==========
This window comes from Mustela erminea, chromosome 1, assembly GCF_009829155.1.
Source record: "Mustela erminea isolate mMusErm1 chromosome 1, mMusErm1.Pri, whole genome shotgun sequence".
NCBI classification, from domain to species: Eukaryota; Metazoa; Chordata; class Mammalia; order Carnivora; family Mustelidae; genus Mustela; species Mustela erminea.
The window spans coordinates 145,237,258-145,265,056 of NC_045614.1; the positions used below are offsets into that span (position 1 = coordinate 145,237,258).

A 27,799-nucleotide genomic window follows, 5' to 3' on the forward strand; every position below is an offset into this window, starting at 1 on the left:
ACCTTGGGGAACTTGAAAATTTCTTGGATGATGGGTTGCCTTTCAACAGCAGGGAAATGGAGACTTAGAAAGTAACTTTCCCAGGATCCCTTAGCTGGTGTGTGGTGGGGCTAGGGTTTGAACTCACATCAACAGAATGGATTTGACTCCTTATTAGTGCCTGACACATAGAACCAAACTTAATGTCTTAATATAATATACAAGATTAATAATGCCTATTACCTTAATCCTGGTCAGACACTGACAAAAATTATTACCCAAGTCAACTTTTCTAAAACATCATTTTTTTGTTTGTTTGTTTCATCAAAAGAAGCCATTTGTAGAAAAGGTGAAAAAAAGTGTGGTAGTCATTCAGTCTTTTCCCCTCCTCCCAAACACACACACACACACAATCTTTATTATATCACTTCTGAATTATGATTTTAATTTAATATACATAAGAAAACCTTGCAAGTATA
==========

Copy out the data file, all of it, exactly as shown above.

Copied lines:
This window comes from Mustela erminea, chromosome 1, assembly GCF_009829155.1.
Source record: "Mustela erminea isolate mMusErm1 chromosome 1, mMusErm1.Pri, whole genome shotgun sequence".
NCBI classification, from domain to species: Eukaryota; Metazoa; Chordata; class Mammalia; order Carnivora; family Mustelidae; genus Mustela; species Mustela erminea.
The window spans coordinates 145,237,258-145,265,056 of NC_045614.1; the positions used below are offsets into that span (position 1 = coordinate 145,237,258).

A 27,799-nucleotide genomic window follows, 5' to 3' on the forward strand; every position below is an offset into this window, starting at 1 on the left:
ACCTTGGGGAACTTGAAAATTTCTTGGATGATGGGTTGCCTTTCAACAGCAGGGAAATGGAGACTTAGAAAGTAACTTTCCCAGGATCCCTTAGCTGGTGTGTGGTGGGGCTAGGGTTTGAACTCACATCAACAGAATGGATTTGACTCCTTATTAGTGCCTGACACATAGAACCAAACTTAATGTCTTAATATAATATACAAGATTAATAATGCCTATTACCTTAATCCTGGTCAGACACTGACAAAAATTATTACCCAAGTCAACTTTTCTAAAACATCATTTTTTTGTTTGTTTGTTTCATCAAAAGAAGCCATTTGTAGAAAAGGTGAAAAAAAGTGTGGTAGTCATTCAGTCTTTTCCCCTCCTCCCAAACACACACACACACACAATCTTTATTATATCACTTCTGAATTATGATTTTAATTTAATATACATAAGAAAACCTTGCAAGTATA